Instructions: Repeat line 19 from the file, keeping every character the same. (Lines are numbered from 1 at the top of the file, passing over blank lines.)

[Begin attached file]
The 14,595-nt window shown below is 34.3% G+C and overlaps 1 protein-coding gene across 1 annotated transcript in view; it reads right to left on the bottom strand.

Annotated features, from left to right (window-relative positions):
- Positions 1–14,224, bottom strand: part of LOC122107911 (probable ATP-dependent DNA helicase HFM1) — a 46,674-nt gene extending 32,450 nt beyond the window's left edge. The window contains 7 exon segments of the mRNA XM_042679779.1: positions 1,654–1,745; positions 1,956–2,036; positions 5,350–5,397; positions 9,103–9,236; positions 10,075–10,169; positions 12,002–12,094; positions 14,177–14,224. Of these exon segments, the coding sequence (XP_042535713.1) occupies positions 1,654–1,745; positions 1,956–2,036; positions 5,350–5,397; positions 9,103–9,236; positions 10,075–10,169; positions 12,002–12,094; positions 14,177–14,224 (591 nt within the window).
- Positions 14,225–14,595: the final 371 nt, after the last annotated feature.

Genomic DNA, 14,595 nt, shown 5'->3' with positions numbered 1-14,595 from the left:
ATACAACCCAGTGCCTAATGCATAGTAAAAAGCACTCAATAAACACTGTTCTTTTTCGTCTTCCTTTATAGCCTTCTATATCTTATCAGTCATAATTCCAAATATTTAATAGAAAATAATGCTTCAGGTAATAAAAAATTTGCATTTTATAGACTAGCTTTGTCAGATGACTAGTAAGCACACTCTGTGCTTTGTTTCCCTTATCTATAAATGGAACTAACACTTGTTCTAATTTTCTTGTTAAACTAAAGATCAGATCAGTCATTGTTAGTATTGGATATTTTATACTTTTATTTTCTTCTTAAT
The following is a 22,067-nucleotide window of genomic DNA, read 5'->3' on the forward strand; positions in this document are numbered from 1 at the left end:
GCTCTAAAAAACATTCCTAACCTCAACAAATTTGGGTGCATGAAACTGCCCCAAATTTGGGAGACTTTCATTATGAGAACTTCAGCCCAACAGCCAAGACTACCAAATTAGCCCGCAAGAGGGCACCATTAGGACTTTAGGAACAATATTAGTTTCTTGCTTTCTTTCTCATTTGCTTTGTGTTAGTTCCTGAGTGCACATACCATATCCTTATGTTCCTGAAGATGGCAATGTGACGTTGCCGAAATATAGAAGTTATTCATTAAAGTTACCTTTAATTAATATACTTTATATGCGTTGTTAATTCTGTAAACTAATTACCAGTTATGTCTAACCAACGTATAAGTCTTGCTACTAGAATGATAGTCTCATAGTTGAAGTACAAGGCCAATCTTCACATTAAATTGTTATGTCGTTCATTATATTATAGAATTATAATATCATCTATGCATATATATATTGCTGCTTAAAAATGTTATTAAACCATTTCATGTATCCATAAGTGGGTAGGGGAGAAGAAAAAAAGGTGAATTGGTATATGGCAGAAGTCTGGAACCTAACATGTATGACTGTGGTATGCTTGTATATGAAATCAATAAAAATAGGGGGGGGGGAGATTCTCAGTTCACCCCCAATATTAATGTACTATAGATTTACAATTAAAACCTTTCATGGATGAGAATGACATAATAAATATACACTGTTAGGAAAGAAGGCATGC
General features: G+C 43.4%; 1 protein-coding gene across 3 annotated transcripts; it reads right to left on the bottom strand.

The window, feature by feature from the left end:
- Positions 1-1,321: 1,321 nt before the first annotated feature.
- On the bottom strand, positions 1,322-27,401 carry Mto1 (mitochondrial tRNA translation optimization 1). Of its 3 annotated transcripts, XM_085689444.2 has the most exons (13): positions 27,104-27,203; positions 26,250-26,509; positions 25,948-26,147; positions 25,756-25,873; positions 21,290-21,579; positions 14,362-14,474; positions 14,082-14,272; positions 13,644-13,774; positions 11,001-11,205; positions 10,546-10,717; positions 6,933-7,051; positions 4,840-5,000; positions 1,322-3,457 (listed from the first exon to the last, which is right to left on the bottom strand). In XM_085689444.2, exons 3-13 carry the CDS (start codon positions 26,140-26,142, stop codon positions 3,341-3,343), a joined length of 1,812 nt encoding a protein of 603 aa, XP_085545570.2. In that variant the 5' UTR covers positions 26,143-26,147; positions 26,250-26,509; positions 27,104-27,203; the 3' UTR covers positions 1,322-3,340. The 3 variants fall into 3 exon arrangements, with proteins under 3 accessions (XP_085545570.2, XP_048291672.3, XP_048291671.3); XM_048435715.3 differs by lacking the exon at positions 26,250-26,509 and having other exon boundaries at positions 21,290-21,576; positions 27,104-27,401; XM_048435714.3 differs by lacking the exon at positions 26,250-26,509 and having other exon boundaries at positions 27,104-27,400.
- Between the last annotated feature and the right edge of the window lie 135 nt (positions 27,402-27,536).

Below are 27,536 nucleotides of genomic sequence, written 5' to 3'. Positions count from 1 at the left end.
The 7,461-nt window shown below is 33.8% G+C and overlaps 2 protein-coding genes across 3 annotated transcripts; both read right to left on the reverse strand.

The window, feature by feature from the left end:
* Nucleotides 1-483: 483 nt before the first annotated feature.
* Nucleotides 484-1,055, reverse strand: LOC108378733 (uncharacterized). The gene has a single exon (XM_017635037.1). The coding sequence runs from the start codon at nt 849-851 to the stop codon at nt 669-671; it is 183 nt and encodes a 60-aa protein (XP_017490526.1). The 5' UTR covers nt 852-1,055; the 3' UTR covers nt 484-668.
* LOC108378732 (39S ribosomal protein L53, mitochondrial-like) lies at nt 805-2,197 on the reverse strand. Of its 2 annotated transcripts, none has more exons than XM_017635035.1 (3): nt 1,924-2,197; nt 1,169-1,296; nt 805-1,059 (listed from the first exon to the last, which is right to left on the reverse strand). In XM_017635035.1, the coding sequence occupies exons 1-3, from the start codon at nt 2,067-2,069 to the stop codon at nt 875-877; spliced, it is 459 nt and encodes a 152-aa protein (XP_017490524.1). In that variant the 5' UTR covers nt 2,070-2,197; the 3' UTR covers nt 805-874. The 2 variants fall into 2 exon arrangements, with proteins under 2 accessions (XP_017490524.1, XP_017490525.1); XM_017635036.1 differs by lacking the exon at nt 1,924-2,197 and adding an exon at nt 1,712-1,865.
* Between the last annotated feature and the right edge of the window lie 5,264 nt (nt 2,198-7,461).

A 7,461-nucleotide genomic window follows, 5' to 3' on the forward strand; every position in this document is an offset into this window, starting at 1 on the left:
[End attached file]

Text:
* LOC108378732 (39S ribosomal protein L53, mitochondrial-like) lies at nt 805-2,197 on the reverse strand. Of its 2 annotated transcripts, none has more exons than XM_017635035.1 (3): nt 1,924-2,197; nt 1,169-1,296; nt 805-1,059 (listed from the first exon to the last, which is right to left on the reverse strand). In XM_017635035.1, the coding sequence occupies exons 1-3, from the start codon at nt 2,067-2,069 to the stop codon at nt 875-877; spliced, it is 459 nt and encodes a 152-aa protein (XP_017490524.1). In that variant the 5' UTR covers nt 2,070-2,197; the 3' UTR covers nt 805-874. The 2 variants fall into 2 exon arrangements, with proteins under 2 accessions (XP_017490524.1, XP_017490525.1); XM_017635036.1 differs by lacking the exon at nt 1,924-2,197 and adding an exon at nt 1,712-1,865.